Restoring consumer confidence is another area requiring industry attention. Griffiths confirmed that Dubai Airports will continue to ensure a safe and healthy airport environment by enabling social distancing, conducting thermal screening and COVID-19 testing in support of health authorities and undertaking robust deep-cleaning and sanitisation to help alleviate customer concerns about air travel once scheduled services resume.

“In the short term, until we get a medical and technical solution, we will have robust measures in place. And while we will all have to practice social distancing in the near term, the idea of social distancing as a permanent part of society would be so socially and economically destructive it would simply not be sustainable. With the human ingenuity in the medical field and technology now, it’s quite possible a combination of the two will bring us a primary solution to get back to the social norms we’ve enjoyed for centuries.”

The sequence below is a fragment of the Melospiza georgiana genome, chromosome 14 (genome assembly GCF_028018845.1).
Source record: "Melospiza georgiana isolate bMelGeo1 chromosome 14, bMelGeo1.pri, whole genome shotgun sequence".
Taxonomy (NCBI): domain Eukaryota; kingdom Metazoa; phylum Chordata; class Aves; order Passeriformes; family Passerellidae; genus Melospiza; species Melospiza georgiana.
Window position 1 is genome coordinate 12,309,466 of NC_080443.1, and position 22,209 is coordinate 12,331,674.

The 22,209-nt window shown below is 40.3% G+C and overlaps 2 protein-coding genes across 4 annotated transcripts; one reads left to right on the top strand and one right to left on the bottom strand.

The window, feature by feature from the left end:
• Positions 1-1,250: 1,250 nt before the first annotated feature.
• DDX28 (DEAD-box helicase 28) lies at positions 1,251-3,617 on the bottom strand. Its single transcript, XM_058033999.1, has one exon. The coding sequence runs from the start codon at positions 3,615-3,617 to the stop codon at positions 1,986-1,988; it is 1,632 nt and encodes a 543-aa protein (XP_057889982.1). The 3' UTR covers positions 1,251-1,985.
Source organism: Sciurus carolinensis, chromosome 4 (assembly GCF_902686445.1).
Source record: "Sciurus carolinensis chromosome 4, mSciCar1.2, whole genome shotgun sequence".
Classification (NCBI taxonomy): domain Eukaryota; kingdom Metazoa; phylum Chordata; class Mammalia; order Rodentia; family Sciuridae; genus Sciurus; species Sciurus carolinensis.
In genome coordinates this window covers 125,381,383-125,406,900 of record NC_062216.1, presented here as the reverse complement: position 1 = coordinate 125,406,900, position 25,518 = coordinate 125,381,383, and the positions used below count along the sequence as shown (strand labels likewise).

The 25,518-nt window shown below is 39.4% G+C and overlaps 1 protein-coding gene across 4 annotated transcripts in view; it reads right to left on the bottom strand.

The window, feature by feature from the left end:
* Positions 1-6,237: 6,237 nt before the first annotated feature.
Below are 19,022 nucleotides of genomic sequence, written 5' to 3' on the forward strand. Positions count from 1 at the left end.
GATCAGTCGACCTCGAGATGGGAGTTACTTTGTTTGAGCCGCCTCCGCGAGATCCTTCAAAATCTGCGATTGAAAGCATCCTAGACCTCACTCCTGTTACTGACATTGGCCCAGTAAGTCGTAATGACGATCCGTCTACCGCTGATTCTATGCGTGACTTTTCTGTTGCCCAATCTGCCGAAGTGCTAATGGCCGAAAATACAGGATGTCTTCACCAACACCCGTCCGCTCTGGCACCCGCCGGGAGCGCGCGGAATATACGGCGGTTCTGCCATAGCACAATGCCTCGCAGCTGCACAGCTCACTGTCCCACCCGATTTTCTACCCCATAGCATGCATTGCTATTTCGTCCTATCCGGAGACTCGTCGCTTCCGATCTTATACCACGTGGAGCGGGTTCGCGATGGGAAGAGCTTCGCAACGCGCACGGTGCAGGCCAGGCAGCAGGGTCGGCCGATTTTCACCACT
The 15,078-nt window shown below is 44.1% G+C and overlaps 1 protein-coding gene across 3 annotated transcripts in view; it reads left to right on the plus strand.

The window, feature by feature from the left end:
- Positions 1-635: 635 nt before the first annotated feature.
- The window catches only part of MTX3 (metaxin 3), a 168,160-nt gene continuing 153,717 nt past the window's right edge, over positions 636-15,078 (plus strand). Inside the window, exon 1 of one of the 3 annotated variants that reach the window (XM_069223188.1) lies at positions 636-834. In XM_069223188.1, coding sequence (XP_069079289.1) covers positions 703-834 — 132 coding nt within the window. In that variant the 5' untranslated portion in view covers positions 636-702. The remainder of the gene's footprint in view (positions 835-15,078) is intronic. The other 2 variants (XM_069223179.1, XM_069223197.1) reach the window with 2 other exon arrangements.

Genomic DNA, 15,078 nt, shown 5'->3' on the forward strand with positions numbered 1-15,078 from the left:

“While we're certainly ready to ramp up for the resumption of travel, it's virtually impossible to forecast with any reliability as to how rapidly air services will be re-established on a regularly scheduled basis and how long it will take to get back to previous traffic levels,” added Griffiths. “We're looking at an 18 month to two-year time frame but that is highly dependent upon the development of an effective treatment or vaccine and the establishment of bilateral arrangements between countries. So, while we can’t predict how quickly or when this will happen, I am optimistic that the innate demand when people realise it is once again safe to travel will be huge. There will come a point where the world will open up again and the desire to travel will be even stronger than it has been in the past and Dubai Airports and the entire aviation community will be ready.”